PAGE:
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DNA Tests Could Solve Mystery of Baroque Master Caravaggio's Death
Visitors look at the ceremonial shield portraying Medusa, one of the three Gorgons in the Greek mythology, painted around 1600 by Michelangelo Merisi, better known as Caravaggio. AP Photo/Luca Bruno.
ROME (REUTERS).- The mystery surrounding the death of Baroque master Caravaggio may soon be resolved thanks to new DNA tests -- as long as the right body can be found.

What caused the death of the painter in 1610 and the whereabouts of his corpse have always been unclear.

But a team of Italian anthropologists believe that what is left of Caravaggio's body may be hidden among dozens of bodies buried in a crypt in Tuscany, thanks to recent historical clues.

The team -- armed with a CAT scan and kits for carbon dating -- plan to study the painter's exhumed remains to discover how he died.

"If we are lucky enough to find Caravaggio's skull, we will also be able to do a reconstruction of his face, just as we did in 2007 for Dante Alighieri," Silvano Vinceti, head of the National Committee for Cultural Heritage, told Reuters.

The only images of the artist available until now have been self-portraits.

Scholars have put forward many theories about Caravaggio's death. The most popular are that the painter was assassinated for religious reasons or collapsed with malaria on a deserted Tuscan beach.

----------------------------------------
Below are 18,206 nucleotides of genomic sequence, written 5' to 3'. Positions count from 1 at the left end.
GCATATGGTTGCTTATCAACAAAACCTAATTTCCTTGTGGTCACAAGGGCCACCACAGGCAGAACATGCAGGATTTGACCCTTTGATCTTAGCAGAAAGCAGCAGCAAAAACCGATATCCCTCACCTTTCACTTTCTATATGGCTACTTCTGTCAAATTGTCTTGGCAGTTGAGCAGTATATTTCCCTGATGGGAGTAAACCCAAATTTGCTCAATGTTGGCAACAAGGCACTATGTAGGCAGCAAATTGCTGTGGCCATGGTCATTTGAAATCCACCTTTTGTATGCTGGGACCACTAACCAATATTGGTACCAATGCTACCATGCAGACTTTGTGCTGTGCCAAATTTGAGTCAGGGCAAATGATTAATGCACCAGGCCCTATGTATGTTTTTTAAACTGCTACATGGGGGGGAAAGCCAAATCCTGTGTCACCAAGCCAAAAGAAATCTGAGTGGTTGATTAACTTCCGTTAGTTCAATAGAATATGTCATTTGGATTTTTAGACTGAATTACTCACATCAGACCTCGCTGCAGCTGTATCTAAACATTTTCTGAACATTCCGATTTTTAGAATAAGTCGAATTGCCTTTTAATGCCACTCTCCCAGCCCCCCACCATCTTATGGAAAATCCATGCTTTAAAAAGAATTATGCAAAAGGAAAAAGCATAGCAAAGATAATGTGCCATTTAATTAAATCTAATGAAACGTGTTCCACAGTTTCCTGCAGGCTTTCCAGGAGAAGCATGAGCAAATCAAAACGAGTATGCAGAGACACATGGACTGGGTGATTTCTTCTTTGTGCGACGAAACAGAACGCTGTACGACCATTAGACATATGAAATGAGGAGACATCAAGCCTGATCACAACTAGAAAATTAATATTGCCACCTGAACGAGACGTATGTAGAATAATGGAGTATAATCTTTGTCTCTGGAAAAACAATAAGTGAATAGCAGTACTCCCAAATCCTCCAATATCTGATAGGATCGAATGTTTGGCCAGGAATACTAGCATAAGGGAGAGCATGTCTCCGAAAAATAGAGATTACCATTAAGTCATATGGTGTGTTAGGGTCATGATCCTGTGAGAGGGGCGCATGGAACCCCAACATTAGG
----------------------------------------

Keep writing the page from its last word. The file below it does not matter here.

However, in 2001 an Italian researcher claimed to have found the painter's death certificate, which allegedly proved that he died in hospital.

"This historical document shows Caravaggio did not die alone on the beach but after three days in hospital, which means the body must have been buried in the San Sebastiano cemetery," said Vinceti, referring to a Tuscan town near the city of Grosseto.

But in 1956, bodies buried at the tiny San Sebastiano graveyard were moved to a nearby town, Porto Ercole, and scholars hope that the remains of Caravaggio will be among them.

The team -- from the departments of Anthropology and Cultural Heritage Conservation at the universities of Ravenna and Bologna -- will have to examine the bones of between 30 and 40 people, selecting those that belong to young men who died at the beginning of the 17th century.

"We will check the DNA extracted from the bones and teeth of possible matches against that of the painter's male descendents," Professor Giorgio Gruppioni, who will head the team, told Reuters.

"Sadly Caravaggio died childless," said Gruppioni, "but his siblings had children whose relatives are still living in the northern Italian town that carries his name."

Caravaggio, who pioneered the Baroque painting technique of contrasting light and dark known as chiaroscuro, is famed for his wild life. Legend has it that he was on his way to Rome to seek pardon for killing a man in a brawl when he died.

(Editing by Paul Casciato)


Caravaggio | Silvano Vinceti | National Committee for Cultural Heritage | Giorgio Gruppioni |


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